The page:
ADHD in Children Linked to Mother’s Pesticide Exposure

pesticides increase risk of ADHD

ADHD linked to pesticides.

Researchers from the University of Michigan School of Public Health have determined that pesticide exposure in mothers is linked to Attention Deficit Hyperactivity Disorder in their children.

The researchers tested a large population of children and their mothers from Mexico City. The researchers analyzed their DNA and correlating the DNA data with the children’s ADHD levels.

Of the population, 989 mothers tested positive for the expression of one of two pesticide enzymes called paraoxonase-1, and 1,010 children tested positive for paraoxonase-1.

The Paraoxonase-1 enzyme

When a person is exposed to a significant amount of pesticides, the body will produce an enzyme called paraoxonase-1. This enzyme will break down the pesticide into smaller components to be escorted out of the body—or assumed by fat cells.

Because the production of this enzyme is expressed by the DNA – the DNA will reveal which mothers and children have been exposed to a significant amount of pesticide residue.

The researchers then correlated ADHD scores from the non-paraoxonase-1 mothers and children and compared them with the ADHD scores of those without paraoxonase-1 expression.

The researchers found that children of mothers with paraoxonase-1 DNA expression (PON1) had an average of 2.17 points higher on the DSM IV Hyperactivity/Impulsivity scores, and 2.27 higher scores on the DSM IV Child Attention problems.

However, the PON1 DNA marker in children but not mothers was unrelated to higher Attention Deficit Hyperactivity Disorder scores in the children.

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This illustrates that the tendency for ADHD is increased significantly when the parent has significant pesticide exposure at some point, which has an effect upon their genes.

Epigenetic relationship with pesticides

This science of genetic changes from environmental inputs is called epigenetics. As we are exposed to certain environments and our bodies respond physiologically, our genes will reflect that response. And unfortunately in this case, that genetic change will be passed on to the children. One of the classic studies of epigenetics is the study of famines in years past and how those famines will be reflected in the genes of generations after.

But in the case of pesticide exposure, we can see that what is passed along reflects the nervous system of the child.

Direct child exposure also influences learning and behavior

This doesn’t mean that pesticide exposure doesn’t effect a child’s learning or cognition. An Egyptian study of 50 children who worked in fields and applied pesticides were tested against children not exposed.

The study found that the exposed children performed much worse on neurobehavioral testing compared to those not exposed.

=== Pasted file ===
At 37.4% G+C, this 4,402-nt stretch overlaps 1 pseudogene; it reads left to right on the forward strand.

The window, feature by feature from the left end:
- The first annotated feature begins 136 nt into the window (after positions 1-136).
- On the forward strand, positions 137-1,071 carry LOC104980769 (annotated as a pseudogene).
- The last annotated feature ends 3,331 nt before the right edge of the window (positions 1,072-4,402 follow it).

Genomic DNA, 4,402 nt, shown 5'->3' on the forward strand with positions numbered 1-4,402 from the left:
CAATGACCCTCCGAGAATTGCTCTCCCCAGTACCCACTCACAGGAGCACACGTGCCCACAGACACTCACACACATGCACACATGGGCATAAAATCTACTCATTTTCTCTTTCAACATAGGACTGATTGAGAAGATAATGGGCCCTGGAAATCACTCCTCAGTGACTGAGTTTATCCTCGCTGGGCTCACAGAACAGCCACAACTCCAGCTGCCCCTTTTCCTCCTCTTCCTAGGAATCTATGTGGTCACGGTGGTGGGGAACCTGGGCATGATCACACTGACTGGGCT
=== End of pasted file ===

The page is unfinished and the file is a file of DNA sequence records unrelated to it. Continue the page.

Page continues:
Many pesticides are neurotoxins

This is only logical because many pesticides are actually neurotoxins.

This was confirmed in a Harvard School of Public Health study of 143,325 people. The study found that 7,864 people had significant pesticide exposure, including farmers, fishermen and ranchers.

The research found that those exposed to pesticides had a 70% higher incidence of Parkinson’s disease than those who were not exposed to pesticides.

Furthermore a French study of farmers found that pesticide exposure significantly reduced cognition scores among those. Pesticide exposure resulted in low scores at a risk of up to five times, while the risk of a two-point drop in Mini-mental State Examination scores was more than double among those with pesticide exposure.

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Living Cleanse by Case Adams Naturopath

What to do?

The question now becomes: When will our society stop poisoning our bodies and our children’s bodies? What more do we need to learn before we make the appropriate changes?

Better yet, when we will decide that our health and the health of our pesticides is more important than the convenience of using neurotoxic pesticides?

There are many natural and/or nontoxic pesticides that can be applied in and around our homes. Some kill pests and others repel them. An internet search for “natural pesticides” will reveal many choices.

An organic diet will also reduce pesticide exposure.


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Case Adams, PhD

Case Adams has a Ph.D. in Natural Health Sciences, is a California Naturopath and is Board Certified as an Alternative Medicine Practitioner, with clinical experience and diplomas in Aromatherapy, Bach Flower Remedies, Blood Chemistry, Clinical Nutritional Counseling, Homeopathy and Colon Hydrotherapy. He has authored 27 books and numerous articles on print and online magazines. Contact: [email protected]

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